Finding Gold In Discarded Policies

By Neela Eyunni
As Published in Law Week Colorado, Sept. 1, 2008, Vol. 6, No. 35

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DENVER—Archeologist David O’Neill meticulously sifts trough historical artifacts in an attempt to reconstruct the past, O’Neill, however, isn’t searching for fossils or prehistoric creatures. Instead, he’s looking for old insurance policies.

O’Neill is the director of Policy Find, an insurance “archeology” firm that recovers lost insurance policies to provide indemnity for clients struggling with long-term claims, various state courts have evolved to revive general and product liability insurance policies that were once considered expired, said O’Neill.
“These lost or discarded policies have he potential to fund costly environmental investigations or pay product liability defense costs, often saving corporate and small business policyholders from economic ruin,” he said.

Attorney John Fognani of Fognani and Faught, PLLC in Denver said having possession of policies and being able to determine the type of insurance coverage is essential to structuring a case, especially for legacy liability claims.

The problem arises as policyholders discard these valuable papers, thinking they are expired and worthless.

“What people don’t realize is that their policies can be worth millions of dollars,” said Steve Henshaw, president and CEO of Policy Find.

In addition, insurance agencies are not required to keep old records. Policies that are in their possession may be just as difficult to obtain, as many insurance companies refuse to give out copies without a policy number and description, said O’Neill.

Luckily for Policy Find’s clients, O’Neill has more than 15 years of experience in insurance archeology and will do almost anything, including dumpster diving, on his quest to retrieve policies. From banker’s boxes overrun by lizards to the Queen Mary luxury liner, O’Neill said he has found policies in the most unlikely of places.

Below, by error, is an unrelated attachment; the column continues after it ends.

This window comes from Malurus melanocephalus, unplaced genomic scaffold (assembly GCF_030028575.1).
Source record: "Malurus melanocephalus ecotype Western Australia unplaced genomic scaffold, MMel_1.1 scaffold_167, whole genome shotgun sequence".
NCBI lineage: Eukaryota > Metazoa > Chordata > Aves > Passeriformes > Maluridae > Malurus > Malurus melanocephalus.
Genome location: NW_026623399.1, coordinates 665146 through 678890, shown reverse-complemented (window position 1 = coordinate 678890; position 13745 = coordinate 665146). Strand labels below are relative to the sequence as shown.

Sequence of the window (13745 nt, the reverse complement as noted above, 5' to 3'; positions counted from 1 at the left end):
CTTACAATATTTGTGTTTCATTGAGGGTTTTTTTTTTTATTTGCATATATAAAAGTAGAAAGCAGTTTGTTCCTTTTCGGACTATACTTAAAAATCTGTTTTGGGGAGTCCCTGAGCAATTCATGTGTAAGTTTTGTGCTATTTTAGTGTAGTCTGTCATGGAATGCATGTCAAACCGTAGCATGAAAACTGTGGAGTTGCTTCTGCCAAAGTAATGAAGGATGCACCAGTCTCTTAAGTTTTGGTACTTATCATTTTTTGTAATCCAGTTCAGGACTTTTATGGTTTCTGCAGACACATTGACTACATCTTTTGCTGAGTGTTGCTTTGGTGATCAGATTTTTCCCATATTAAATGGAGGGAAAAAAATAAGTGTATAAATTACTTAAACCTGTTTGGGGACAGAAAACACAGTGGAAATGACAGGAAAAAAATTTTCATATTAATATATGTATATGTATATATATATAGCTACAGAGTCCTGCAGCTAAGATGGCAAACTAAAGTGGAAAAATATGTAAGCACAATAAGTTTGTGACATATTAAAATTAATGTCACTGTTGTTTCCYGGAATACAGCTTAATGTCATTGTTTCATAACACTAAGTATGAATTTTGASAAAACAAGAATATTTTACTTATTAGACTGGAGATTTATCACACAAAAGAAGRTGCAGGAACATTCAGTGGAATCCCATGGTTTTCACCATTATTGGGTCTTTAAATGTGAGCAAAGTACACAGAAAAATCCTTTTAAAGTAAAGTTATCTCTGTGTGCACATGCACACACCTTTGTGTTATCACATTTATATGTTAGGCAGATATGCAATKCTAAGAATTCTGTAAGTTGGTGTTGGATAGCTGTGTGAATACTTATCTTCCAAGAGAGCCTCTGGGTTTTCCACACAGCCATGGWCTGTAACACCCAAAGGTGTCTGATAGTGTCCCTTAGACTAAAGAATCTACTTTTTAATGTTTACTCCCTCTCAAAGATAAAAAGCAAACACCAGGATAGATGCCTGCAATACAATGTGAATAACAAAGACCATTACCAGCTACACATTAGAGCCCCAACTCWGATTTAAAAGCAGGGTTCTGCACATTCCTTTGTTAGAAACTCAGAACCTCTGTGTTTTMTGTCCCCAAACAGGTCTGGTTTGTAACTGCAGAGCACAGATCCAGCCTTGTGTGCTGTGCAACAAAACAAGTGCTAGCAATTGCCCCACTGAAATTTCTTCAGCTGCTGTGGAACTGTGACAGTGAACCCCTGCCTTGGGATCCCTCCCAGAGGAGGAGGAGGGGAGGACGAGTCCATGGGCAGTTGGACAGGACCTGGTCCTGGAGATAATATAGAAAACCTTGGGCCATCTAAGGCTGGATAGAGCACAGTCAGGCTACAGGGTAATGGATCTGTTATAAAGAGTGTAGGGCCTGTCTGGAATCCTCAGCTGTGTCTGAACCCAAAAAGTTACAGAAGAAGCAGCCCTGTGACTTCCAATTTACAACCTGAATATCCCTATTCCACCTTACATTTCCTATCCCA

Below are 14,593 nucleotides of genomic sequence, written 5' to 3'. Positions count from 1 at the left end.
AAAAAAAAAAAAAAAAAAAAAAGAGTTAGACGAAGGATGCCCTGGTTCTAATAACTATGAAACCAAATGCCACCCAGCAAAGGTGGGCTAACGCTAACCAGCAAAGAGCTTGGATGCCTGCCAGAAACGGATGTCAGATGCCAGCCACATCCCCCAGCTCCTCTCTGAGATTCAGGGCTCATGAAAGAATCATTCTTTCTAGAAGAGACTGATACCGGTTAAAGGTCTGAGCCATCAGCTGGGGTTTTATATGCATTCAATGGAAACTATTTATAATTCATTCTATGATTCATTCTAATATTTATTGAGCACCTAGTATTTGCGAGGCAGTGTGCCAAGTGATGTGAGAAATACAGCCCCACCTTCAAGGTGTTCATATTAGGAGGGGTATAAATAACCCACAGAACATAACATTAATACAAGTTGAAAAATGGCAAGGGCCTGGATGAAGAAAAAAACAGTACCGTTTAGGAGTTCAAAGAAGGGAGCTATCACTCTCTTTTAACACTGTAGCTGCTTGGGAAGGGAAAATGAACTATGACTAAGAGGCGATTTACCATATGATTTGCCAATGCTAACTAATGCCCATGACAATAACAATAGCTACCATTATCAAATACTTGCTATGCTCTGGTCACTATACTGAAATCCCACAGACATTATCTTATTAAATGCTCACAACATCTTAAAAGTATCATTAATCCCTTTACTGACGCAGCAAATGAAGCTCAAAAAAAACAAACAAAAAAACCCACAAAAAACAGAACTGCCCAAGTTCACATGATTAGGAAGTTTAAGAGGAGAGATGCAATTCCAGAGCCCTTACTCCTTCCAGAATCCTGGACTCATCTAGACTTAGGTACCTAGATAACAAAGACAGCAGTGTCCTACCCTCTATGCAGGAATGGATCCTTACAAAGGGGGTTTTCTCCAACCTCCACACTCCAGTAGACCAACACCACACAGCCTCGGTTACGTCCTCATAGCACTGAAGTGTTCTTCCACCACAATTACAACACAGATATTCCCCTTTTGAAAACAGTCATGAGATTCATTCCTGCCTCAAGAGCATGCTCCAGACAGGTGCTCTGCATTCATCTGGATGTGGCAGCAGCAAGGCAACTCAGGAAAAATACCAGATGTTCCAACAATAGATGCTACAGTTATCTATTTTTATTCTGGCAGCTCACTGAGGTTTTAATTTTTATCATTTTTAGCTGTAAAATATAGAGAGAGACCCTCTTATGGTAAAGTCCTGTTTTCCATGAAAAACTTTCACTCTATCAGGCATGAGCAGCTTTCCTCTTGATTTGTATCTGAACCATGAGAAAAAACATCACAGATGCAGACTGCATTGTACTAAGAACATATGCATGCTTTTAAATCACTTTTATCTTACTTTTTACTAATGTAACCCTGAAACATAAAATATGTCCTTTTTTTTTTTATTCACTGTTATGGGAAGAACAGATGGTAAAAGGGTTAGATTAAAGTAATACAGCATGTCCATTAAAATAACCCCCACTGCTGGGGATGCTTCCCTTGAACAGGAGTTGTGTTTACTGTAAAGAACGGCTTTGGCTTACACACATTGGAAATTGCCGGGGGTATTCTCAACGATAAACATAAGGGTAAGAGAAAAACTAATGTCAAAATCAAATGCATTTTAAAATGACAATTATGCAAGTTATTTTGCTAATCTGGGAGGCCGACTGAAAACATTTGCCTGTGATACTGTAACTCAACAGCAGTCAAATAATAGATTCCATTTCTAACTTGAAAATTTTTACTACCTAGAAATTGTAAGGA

After graduating from Case Western Reserve Law School, O’Neill stumbled into insurance archeology when he worked for the EPA doing investigations on behalf of insurance companies.

The work of insurance archeology cannot only prove existence of insurance, but can also cover legal fees and the cost of investigation, however unusual it may be, said Henshaw.

Policy Find specializes in turning environmental liabilities into assets. Since environmental claims don’t carry a statute of limitations, people who haven’t owned a business for decades can still be liable for damagers, said O’Neill.

Denver attorney Damian Arguello of Davis Graham and Stubbs LLP turned to Policy Find when his client, a machinery manufacturer, became the target of environmental enforcement action by state environmental agencies.

“Policy Find reviewed independent external sources and was able to locate complete policies in effect during the 1950s and secondary documentation of policies in effect during the 1960s,” said Arguello.

Dry Cleaners facing suits for environmental contamination are Policy Find’s largest client base. In 1980, Congress passed the Comprehensive Environmental Response, Compensation, and Liability Act, requiring anyone responsible for polluting the land or water in the U.S. to pay for the removal of the pollutants. For dry cleaners, having Policy Find locate old insurance policies can be particularly cost beneficial because general liability insurance policies, which date back prior to 1986, cover pollution.

The average cost of environmental clean-up is about $250,000, compared to Policy Find’s typical investigations fee of around $9,000, said ONeill.
The archeological firm also frequently searches for policies associated with asbestos lawsuits. More recent areas of liability include silica dust and manganese welding rods, said Henshaw.

Policy Find was created after its parent company, EnviroForensics, began receiving demands from a wide range of organizations trying to track down their old policies. Today, Policy Find has been called upon by Catholic archdioceses to locate policies about physical and sexual abuse. Although the firm was created as a resource for policyholders, insurance companies have also sought out their services.

However, O’Neill said his most gratifying cases are those where he can help families avoid passing on financial burdens to their children.

“They are so grateful, not because of the numbers, but because they’ve saved their children’s inheritance,” he said. “It makes you feel good when you know that you’ve made a big difference in someone’s life.”